I made a weather app in create-react-app. How do I hide the API key so that I can commit to GitHub?

Right now the key is in App.js: const API_KEY = "123456";



Unless you're making tutorial apps, don't put secrets like api key in client side (ie, React app).

From create-react-app's documentation,

WARNING: Do not store any secrets (such as private API keys) in your React app!

Environment variables are embedded into the build, meaning anyone can view them by inspecting your app's files.


Original Answer

To elaborate Arup Rakshit's comment,

First, you should make .env file outside of your src folder.

Then, add


Before commit, you should exclude this .env file so find .gitignore file and add .env.

Now you're free to go.

Don't forget to add .env in .gitignore file.


  1. How to use env variables in your code:
const API_KEY = process.env.REACT_APP_WEATHER_API_KEY;
  1. env variable is undefined. How do I fix it?

In order to read env variables, you should restart your server.

  • 3
    You should restart your application to update your secret. – 이준형 Feb 9 '18 at 6:38
  • 46
    How is this accepted answer? facebook.github.io/create-react-app/docs/…: WARNING: Do not store any secrets (such as private API keys) in your React app! Environment variables are embedded into the build, meaning anyone can view them by inspecting your app's files. – Claudiu Creanga Mar 11 '19 at 10:53
  • 5
    @ClaudiuCreanga So whats the solution then? Should we add a node js server in between api keys and browser request? This way, our node server is the only one that holds the api keys and makes third party requests on behalf of the user using secret api keys stored in node js server. – theprogrammer Apr 9 '19 at 1:39
  • 10
    @theprogrammer yes, something like an express server that will handle requests. that's the only way. – Claudiu Creanga Apr 9 '19 at 8:47
  • 1
    @Dickens you can do that, of course. the method is not worthless because you may have different api keys for development and production. the env files can separate cleanly those api keys... – Claudiu Creanga Sep 12 '19 at 9:11

As it turns out, create-react-app has some built-in functionality to help you with that. Thank you George Karametas for this insight. To access that functionality, you need to:

1. Create a file called .env in the root of your project's directory.

- your_project_folder
  - node_modules
  - public
  - src
  - .env         <-- create it here
  - .gitignore
  - package-lock.json
  - package.json

2. Inside the .env file, prepend REACT_APP_ to your API key name of choice and assign it.

The create-react-app tool uses REACT_APP_ to identify these variables. If you don't start your API key name with it, create-react-app won't see it.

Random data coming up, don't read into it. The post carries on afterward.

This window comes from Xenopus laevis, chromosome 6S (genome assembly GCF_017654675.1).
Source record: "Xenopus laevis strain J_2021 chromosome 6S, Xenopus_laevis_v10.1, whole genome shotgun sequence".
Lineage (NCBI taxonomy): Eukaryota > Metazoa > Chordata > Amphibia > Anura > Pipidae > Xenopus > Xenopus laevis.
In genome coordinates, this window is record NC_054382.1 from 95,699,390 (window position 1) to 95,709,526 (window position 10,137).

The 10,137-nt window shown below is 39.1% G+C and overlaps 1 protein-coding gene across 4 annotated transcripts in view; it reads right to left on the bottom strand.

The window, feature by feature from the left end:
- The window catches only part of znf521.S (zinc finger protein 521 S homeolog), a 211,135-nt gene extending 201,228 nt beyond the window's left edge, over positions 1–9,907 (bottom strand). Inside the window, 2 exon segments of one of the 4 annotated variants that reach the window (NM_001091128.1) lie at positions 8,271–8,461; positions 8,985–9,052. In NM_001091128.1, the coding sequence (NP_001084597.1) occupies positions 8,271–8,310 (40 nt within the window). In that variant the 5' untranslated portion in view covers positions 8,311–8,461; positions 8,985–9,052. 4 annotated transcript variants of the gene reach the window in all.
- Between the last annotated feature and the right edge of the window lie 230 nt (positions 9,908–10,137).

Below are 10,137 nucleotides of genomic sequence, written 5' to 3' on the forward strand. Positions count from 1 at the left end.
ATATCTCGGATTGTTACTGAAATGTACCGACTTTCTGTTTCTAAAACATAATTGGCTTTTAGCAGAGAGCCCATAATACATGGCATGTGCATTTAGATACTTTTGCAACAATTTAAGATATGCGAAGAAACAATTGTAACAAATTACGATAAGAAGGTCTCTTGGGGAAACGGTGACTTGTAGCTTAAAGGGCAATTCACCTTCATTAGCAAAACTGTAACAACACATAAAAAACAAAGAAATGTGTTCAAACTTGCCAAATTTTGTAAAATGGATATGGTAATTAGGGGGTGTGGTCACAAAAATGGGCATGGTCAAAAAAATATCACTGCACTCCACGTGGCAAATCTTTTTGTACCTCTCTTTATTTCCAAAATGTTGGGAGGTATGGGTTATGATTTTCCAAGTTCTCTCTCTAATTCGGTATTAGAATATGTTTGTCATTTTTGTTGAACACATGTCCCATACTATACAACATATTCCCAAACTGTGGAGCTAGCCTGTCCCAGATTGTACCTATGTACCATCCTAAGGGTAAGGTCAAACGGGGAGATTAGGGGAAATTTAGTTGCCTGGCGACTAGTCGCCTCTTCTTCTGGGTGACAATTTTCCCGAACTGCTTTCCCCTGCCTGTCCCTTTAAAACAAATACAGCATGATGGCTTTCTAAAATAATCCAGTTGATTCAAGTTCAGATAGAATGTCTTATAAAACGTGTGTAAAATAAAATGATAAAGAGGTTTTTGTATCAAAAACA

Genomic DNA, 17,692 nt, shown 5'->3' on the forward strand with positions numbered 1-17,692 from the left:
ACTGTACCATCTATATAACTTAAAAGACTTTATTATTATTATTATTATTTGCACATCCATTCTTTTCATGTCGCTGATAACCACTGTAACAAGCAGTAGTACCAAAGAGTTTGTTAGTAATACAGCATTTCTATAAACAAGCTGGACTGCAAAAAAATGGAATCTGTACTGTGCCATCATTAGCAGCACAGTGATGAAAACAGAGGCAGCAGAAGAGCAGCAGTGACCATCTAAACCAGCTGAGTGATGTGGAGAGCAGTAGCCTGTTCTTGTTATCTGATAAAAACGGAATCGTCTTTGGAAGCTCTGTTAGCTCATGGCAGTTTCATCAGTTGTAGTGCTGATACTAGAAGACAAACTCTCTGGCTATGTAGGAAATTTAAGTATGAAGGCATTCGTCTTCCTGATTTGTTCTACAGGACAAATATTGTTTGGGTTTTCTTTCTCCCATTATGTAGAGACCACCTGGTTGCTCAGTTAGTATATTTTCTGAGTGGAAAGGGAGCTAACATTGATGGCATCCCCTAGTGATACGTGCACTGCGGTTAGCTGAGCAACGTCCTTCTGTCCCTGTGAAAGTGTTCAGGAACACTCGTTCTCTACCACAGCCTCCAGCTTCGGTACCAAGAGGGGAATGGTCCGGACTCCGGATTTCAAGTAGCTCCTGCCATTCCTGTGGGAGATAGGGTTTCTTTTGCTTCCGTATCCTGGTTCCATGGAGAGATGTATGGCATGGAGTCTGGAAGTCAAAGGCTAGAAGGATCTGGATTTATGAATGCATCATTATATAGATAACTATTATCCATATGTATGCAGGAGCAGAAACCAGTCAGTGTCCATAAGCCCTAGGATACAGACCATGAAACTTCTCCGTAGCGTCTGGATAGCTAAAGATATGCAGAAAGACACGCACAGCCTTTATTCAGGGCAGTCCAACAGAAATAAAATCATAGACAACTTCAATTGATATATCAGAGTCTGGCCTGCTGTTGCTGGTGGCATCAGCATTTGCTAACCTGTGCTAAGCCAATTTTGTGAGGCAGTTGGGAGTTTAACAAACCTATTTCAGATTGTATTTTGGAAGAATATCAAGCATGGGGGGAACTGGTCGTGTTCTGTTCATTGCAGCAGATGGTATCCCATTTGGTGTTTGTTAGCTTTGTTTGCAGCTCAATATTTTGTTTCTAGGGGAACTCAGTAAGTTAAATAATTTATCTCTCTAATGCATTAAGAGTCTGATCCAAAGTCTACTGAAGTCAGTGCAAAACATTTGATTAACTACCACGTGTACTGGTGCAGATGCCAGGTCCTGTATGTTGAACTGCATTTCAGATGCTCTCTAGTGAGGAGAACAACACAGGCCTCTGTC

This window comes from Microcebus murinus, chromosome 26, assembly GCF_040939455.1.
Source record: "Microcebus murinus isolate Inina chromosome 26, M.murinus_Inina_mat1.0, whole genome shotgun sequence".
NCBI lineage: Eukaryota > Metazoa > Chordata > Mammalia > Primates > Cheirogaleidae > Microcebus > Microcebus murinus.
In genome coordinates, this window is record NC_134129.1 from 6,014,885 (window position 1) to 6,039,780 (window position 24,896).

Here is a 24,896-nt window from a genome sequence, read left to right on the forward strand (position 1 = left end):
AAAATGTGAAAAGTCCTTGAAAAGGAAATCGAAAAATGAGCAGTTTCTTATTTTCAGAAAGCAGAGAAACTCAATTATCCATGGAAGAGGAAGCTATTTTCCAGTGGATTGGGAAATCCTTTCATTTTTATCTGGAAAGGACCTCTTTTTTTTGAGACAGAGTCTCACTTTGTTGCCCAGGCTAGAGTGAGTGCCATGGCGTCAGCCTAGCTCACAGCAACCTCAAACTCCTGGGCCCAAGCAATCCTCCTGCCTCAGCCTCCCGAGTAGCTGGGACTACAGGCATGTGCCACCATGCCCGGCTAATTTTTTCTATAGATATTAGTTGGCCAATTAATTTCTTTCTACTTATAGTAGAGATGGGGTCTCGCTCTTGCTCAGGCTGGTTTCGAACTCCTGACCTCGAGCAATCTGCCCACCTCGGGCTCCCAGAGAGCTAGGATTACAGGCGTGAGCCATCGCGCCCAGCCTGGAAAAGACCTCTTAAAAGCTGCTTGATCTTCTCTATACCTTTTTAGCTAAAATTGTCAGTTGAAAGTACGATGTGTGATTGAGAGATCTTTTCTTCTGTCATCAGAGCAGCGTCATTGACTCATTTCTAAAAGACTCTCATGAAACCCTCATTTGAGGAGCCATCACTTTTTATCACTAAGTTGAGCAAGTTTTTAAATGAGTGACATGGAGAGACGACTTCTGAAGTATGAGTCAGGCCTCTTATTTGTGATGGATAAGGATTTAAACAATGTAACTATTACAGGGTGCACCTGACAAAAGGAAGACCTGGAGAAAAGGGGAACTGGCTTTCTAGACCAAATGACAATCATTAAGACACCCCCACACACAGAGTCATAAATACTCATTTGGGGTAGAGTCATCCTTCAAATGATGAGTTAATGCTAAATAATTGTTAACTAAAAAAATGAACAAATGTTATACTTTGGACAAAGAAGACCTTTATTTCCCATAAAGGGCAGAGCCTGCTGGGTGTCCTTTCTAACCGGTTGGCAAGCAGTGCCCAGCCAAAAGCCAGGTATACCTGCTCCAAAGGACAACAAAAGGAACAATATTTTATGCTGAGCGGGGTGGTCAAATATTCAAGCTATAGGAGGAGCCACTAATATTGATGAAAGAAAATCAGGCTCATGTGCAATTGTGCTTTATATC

// .env

REACT_APP_API_KEY=your_api_key  <-- yes
API_KEY=your_api_key            <-- no

// Example (from 이준형's response):

3. Add the .env file to your .gitignore file.

After you add the line below, save the .gitignore file and do a git status to make sure your .env file does not appear as a new file in git.

// .gitignore

# api keys
.env       <-- add this line

# dependencies

4. Access the API key via the process.env object.

To check that you can access your API key, go to your App.js file and add a console.log at the top below the require statements. After saving the file and reloading the page, if the console log does not show your API key, try restarting the react server. Be sure to remove the console log line before committing your code.

// src/App.js

import React, { Component } from 'react';
import './App.css';


class App extends Component {
  • 2
    Im getting an undefined. Do we have to import through the App.js file or do we have to export the .env? – born2gamble May 25 '18 at 21:50
  • @born2gamble Make sure you wrap your apiKey in a template literal, because it must be a string. Here is an example of how I have mine setup: pastebin.com/WQ0CzqQy Then make sure you restart your server. – Ralph David Abernathy May 26 '18 at 0:54
  • 28
    Wouldn't this be exposed if the client opens the devtools? – user2167582 Dec 20 '18 at 23:28
  • 6
    This is absolutely not safe for secrets. Anything in .env will be publicly inspectable in dev tools. The only way to handle a value like this that must remain secret on the client side is to proxy the requests through a server that will handle it for you. See ClaudiuCreanga's comment on the accepted answer. – rg88 Jun 14 '19 at 19:41
  • 1
    @richardsonae How does it work in production then? How do the production ready code knows where to access the key? – user117829 Sep 9 '19 at 2:17

from the react documentation:

WARNING: Do not store any secrets (such as private API keys) in your React app!

Environment variables are embedded into the build, meaning anyone can view them by inspecting your app's files.

  • So what should we do? Store it serverside? At some point the frontend needs to know the api key...At which point anyone can view it. If anybody knows any good articles on this please share. – Trevor Wood Nov 11 '19 at 6:50
  • 2
    @TrevorWood Yeah store it serverside and do the actual API calls there. The backend should be acting as a proxy for your React app, storing the secrets, making the API calls, and then sending back data. For example in a React / Express app, you could make an Express endpoint to get the weather. You call the endpoint from React, then Express uses an API key to fetch 3rd party weather data before responding so that React can display the data. rockyourcode.com/secret-keys-in-react – Antonia Blair Nov 18 '19 at 18:34